Mississippi Mud). So, if you're an espresso fanatic, especially if you pull your own shots, you should keep an eye on the price of Brazilian beans. Right now, Brazil is facing it's inclement weather season. Even though this period is expected to have little impact on the coffee-growing regions of the country, it will cause some price increase due to speculation of the possibility of lost crops. Brazil's production is up 19% from last year, mostly due to increased demand from the specialty coffee industry- this will mean that if crops are hurt, demand will shove prices higher than any time previous. If you're worried, grab a pound of espresso or a Brazilian varietal before August to avoid an extra couple dollars expense if crops are hit harder by than expected.
developed quickly. After Uganda's bout with coffee wilt disease in '96-'97, the country has rebuilt its industry around improved farming techniques and increased focus on Arabica plants (rather than its traditionally dominant Robusta). Recently though, a drought caused the market in Ugandan beans to contract, fairly significantly, by a negative 7.5%, down around 30,000 bags from this time last year. What does this mean for the emerging specialty coffee market? Those brand new Ugandan varietals offered by so many of our favorite roasters will be pulled in favor of more cost efficient alternatives like Tanzania, Rwanda, and Burundi (which are similar in make-up, too). My suggestion is to buy quickly if you can find any Ugandan around, or look for Rwanda or Burundi as replacements.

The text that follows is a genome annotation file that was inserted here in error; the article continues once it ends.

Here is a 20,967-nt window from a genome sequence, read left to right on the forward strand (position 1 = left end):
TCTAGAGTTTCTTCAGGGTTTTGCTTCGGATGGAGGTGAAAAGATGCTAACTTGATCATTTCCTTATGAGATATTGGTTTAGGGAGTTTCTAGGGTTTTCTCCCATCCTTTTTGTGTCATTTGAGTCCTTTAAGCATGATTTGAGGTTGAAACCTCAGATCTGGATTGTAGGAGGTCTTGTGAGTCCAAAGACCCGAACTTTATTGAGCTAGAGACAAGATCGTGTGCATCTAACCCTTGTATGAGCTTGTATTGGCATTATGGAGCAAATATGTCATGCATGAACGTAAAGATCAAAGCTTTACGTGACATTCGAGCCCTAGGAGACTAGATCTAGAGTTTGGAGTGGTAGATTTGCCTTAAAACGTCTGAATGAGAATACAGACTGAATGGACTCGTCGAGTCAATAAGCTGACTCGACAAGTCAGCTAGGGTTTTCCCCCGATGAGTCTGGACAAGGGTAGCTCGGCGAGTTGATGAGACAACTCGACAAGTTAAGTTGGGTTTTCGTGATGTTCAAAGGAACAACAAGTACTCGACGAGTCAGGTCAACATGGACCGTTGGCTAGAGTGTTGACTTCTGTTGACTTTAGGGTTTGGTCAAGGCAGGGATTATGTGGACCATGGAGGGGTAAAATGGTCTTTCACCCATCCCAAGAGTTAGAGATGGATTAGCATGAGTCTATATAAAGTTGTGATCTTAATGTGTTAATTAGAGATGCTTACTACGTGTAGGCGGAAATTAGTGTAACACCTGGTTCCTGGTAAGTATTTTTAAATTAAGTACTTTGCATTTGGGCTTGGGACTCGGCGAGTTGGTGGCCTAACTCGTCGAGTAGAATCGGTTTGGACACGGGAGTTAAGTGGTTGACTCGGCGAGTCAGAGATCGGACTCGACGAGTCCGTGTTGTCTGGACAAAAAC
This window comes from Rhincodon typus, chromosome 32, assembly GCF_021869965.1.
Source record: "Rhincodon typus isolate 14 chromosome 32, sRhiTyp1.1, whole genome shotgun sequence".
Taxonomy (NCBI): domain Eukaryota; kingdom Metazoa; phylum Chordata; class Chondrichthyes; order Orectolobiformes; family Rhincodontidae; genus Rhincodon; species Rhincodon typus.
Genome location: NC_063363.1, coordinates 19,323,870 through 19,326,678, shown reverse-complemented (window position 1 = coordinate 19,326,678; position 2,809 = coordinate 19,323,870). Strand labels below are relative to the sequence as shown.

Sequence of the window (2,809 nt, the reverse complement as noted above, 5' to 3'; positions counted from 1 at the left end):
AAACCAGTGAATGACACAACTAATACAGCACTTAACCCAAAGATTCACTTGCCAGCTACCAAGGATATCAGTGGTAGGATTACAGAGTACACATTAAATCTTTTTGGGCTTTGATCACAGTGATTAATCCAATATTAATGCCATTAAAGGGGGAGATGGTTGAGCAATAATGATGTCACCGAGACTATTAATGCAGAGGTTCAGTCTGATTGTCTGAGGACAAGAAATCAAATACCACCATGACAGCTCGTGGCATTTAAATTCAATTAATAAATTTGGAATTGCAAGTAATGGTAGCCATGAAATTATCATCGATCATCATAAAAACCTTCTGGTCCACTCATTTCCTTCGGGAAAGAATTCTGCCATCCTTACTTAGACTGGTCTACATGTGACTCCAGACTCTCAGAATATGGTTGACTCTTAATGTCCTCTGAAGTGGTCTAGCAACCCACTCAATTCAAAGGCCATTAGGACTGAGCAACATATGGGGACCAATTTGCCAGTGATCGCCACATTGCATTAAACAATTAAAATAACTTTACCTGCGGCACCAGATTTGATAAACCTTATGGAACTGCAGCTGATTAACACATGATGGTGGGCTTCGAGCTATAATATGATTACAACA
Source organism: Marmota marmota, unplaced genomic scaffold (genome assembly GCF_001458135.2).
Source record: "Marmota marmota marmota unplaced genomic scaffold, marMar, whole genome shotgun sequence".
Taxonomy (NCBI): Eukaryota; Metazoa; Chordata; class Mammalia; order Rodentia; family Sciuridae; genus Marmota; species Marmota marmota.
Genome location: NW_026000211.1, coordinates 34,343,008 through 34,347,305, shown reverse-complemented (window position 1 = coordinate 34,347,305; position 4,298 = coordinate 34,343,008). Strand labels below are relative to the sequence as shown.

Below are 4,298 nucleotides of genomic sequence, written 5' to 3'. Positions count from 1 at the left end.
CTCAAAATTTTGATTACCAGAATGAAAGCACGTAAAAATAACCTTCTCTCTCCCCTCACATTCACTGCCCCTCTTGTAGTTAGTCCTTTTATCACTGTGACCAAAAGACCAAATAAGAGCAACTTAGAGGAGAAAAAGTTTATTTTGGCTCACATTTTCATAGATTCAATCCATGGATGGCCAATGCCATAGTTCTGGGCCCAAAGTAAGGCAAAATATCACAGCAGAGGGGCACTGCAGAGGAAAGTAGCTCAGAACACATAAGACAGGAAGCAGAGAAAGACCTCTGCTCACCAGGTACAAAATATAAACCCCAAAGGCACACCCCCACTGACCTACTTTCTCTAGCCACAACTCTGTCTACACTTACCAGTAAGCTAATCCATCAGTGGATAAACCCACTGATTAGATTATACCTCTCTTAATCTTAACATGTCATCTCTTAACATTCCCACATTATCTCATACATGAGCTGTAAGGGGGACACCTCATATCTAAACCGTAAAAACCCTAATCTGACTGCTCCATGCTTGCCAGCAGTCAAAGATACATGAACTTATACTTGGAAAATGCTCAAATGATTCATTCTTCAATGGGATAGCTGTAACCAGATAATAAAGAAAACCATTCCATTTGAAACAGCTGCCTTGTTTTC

My last market summary covers an often overlooked and newly emerging specialty coffee origin: India. The website I obtained this information from did an excellent job of condensing the need-to-know stuff, so I won't try to improve it too much. Here is the most relevant stuff with the link to the entire article:
Mumbai, July 7 - India coffee exports jumped about 43 percent to 200,830 tonnes between Oct. 1, 2009 and July 5, 2010, the state-run Coffee Board said on its website on Wednesday.Okay, wow. 43% is huge. India is gaining ground in the coffee producing market, and quickly. Along its coasts, especially the east coast of the subcontinent, coffee is turning into a new crop of choice. Only 4.5% of the world's coffee is produced in India, but at this growth rate, Indian coffee may become more commonplace in the US and Great Britain. Start doing some research on Indian coffees. Find out what varieties you'd be most interested in, that way when Indian coffee inevitably shows up at your roaster, you won't have to take a leap of faith.
Soon, I'll be roasting a batch of the following coffees to map their unique development through the process: Brazil, Rwanda, and Sumatra. Perhaps one at a time, maybe all at once, I'm not sure. Check back soon to watch the magic!
Lord, thank you for such a diverse world with such varied opportunity. You are a God with an imagination, for sure. Keep my head deflated and on straight. Here we go.